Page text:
5 Must See Fairy-tale Châteaux in the Loire Valley

Chateau de Chenonceau in the Loire Valley

The Loire Valley is home to rolling hills, the River Cher and no less than 42 fairy-tale châteaux! Mostly built or improved during the Renaissance period, the Loire became the valley of choice for French royalty and their courtiers. Some of the most beautiful châteaux in the Loire Valley lay within several hundreds of metres from one another, making it easy for visitors to see several in one trip!

If you’re considering a visit to this region of France, it would take many weeks to visit all the châteaux of the Loire Valley. To make it easier for you to choose which Loire Valley châteaux you stop at, we’ve put together a list of our top 5, so you don’t miss the best ones!

1. Château de Chenonceau

Château de Chenonceau is the most spectacular château in the Loire Valley. With the exception of Versailles, Chenonceau receives more visits than any other château in France. Its white walls, turrets and impressive five-arched bridge tower above the River Cher, providing a crossing over the shimmering waters below.

Château de Chenonceau has a fascinating history filled with stories of strong women. Built on the banks of the River Cher in the early 1500s, it has come to dominate the landscape. Given as an elaborate gift to Diane de Poitiers in the mid-sixteenth century, it was her that commissioned the beautiful bridge over the river that still exists today. After King Henry II’s death, Catherine de Medici took ownership of this Loire valley château. It was here that she held the first ever firework display in France, when her son, Francis II, acceded the throne. Catherine expanded the stunning gardens and had a gallery built above the famous bridge. Two hundred years later, this château of the Loire valley rose in popularity again when it became the centre of the French enlightenment. Under the ownership of Louise Dupin, the château received guests like Voltaire and Rousseau.

Guests to Château de Chenonceau can stroll around the Renaissance gardens of Diane de Poitiers and Catherine de Medici, admire its spectacular architecture and experience exceptional works of art by Poussin, Rubens and other Old Master painters. Cruising on European Waterways barge, Nymphea, you can even have the privilege of passing through one of the famous archways under the bridge. Château de Chenonceau is certainly one château of the Loire valley that you shouldn’t miss!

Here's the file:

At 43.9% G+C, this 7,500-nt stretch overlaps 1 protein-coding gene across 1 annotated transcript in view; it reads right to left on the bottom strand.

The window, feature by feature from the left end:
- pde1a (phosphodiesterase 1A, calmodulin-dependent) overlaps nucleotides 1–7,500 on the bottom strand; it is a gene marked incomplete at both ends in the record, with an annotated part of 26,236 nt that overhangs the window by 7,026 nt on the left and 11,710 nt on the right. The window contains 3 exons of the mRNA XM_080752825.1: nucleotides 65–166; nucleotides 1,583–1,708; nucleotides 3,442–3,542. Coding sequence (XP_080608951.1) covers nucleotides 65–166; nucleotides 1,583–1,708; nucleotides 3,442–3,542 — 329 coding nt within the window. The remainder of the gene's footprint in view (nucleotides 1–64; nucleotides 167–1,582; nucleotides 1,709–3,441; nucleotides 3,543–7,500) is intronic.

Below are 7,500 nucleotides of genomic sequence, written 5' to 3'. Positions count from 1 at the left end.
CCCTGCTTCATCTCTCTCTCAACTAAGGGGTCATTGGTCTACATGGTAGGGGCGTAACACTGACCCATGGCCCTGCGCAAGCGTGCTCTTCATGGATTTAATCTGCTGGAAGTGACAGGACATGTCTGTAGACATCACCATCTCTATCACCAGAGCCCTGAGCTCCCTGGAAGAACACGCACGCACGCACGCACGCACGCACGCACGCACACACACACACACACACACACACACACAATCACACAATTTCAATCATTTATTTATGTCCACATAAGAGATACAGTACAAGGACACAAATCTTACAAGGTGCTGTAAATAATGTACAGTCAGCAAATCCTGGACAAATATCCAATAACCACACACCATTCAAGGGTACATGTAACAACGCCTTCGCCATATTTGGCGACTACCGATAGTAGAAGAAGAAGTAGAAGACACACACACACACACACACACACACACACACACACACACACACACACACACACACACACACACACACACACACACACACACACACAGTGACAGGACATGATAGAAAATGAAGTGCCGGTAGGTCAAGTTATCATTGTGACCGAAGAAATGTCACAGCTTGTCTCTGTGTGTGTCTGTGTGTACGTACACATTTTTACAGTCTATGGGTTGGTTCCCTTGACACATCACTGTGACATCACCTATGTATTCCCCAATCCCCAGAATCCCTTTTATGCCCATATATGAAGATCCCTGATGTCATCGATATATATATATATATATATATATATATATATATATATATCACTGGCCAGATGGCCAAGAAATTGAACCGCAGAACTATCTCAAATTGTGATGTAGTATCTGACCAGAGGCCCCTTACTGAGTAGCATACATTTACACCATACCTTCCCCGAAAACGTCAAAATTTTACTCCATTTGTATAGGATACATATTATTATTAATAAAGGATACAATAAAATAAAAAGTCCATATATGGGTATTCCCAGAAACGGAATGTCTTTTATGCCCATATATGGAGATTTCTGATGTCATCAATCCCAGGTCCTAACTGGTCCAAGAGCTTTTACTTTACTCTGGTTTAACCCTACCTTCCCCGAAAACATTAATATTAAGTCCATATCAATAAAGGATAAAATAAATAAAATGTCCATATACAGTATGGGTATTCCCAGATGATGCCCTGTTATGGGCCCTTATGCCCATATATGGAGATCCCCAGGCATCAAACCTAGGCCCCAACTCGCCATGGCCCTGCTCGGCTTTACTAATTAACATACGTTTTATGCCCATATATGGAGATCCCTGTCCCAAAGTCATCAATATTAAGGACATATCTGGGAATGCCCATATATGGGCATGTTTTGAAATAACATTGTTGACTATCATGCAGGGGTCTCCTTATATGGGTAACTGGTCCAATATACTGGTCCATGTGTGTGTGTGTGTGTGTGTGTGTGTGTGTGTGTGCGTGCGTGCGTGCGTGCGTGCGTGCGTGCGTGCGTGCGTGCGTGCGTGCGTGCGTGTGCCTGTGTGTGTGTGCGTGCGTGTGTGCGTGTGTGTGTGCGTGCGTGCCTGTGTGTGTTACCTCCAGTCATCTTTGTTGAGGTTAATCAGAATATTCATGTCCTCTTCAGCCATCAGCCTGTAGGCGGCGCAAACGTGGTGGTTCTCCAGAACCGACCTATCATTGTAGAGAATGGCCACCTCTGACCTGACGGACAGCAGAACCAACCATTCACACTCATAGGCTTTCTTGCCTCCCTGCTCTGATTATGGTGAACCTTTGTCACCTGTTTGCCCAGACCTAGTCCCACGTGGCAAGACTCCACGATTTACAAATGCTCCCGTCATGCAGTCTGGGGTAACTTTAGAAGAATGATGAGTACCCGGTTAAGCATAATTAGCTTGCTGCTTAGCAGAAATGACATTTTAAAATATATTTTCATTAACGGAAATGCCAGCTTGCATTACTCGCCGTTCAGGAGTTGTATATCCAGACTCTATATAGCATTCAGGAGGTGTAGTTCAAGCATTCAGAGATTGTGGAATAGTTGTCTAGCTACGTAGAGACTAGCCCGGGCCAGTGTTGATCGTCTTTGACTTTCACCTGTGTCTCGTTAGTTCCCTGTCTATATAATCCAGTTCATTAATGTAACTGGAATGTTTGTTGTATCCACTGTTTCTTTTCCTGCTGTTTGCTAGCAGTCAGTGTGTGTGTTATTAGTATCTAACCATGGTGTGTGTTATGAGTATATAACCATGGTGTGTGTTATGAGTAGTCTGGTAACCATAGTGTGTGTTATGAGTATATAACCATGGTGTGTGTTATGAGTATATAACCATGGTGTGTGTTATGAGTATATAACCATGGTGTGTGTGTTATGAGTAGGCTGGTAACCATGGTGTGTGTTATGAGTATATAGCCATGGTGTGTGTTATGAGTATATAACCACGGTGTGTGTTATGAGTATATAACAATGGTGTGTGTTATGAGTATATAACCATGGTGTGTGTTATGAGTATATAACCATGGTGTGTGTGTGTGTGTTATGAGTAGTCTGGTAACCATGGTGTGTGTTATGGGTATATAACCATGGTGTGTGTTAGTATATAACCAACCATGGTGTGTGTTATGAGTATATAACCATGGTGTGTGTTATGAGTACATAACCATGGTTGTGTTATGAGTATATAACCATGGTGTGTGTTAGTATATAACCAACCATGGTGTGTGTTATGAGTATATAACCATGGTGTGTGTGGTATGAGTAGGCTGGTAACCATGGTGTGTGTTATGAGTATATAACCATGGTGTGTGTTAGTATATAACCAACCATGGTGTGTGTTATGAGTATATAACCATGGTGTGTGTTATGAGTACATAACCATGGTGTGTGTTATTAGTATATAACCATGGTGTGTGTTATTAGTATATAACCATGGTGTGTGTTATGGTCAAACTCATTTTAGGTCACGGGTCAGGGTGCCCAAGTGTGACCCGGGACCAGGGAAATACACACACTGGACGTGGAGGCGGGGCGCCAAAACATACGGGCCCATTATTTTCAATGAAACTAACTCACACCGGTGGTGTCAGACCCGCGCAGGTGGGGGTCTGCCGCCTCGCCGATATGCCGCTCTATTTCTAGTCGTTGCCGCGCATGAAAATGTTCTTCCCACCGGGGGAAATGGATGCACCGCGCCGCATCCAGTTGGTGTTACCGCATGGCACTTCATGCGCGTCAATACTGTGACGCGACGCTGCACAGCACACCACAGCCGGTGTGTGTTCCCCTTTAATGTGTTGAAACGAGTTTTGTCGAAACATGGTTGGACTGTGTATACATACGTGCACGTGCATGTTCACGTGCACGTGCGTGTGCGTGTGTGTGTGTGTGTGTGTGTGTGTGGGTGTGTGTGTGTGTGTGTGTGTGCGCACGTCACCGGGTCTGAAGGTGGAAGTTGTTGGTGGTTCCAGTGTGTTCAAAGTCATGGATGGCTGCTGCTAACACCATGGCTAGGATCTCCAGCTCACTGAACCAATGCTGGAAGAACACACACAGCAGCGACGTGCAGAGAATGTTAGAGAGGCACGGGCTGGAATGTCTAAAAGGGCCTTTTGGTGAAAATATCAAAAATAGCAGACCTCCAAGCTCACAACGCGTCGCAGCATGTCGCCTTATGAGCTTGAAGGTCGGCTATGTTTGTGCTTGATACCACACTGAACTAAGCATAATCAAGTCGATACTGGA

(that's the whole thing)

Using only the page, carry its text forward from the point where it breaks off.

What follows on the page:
château in the Loire Valley - Chateau de Chenonceau

2. Château de Villandry

The majestic Renaissance Château de Villandry was the last Loire Valley châteaux to be built. Its sumptuous neoclassical interiors are exquisitely decorated with gilded fittings and exquisite silks and paintings. Its dominating exterior was inspired by Italian architecture, following the Italian wars that France fought with Spain from 1494 to 1559.

This Loire Valley château was acquired in the sixteenth century by Jean Le Breton, who was King Francis I’s Controller-General for War and financial secretary. It was Le Breton who influenced its redesign from a medieval fortress to a Renaissance residence, through renovating the original château around its keep. The new architectural designs saw Château de Villandry laid out in U-shape symmetry, opening onto views of the valley where the rivers Cher and Loire flow.

The grandeur of Château de Villandry’s interiors were chosen by the Count of Castellane, who was a leading tastemaker in the nineteenth century. Its Renaissance-style gardens are laid out in perfect geometry, lined with neatly trimmed box hedges, well-tended ponds and extravagant water fountains. Visitors to the area shouldn’t miss an opportunity to visit this château in the Loire Valley.

Loire Valley Châteaux - Chateau de Villandry in the Loire Valley

3. Château d’Amboise

Home of the French monarchy during the fifteenth and sixteenth centuries, Château d’Amboise towers above the banks of the mighty river Loire. Its tall, cream stone walls reflect serenely in the water and its imposing grandeur gives away nothing of its history and conflicts.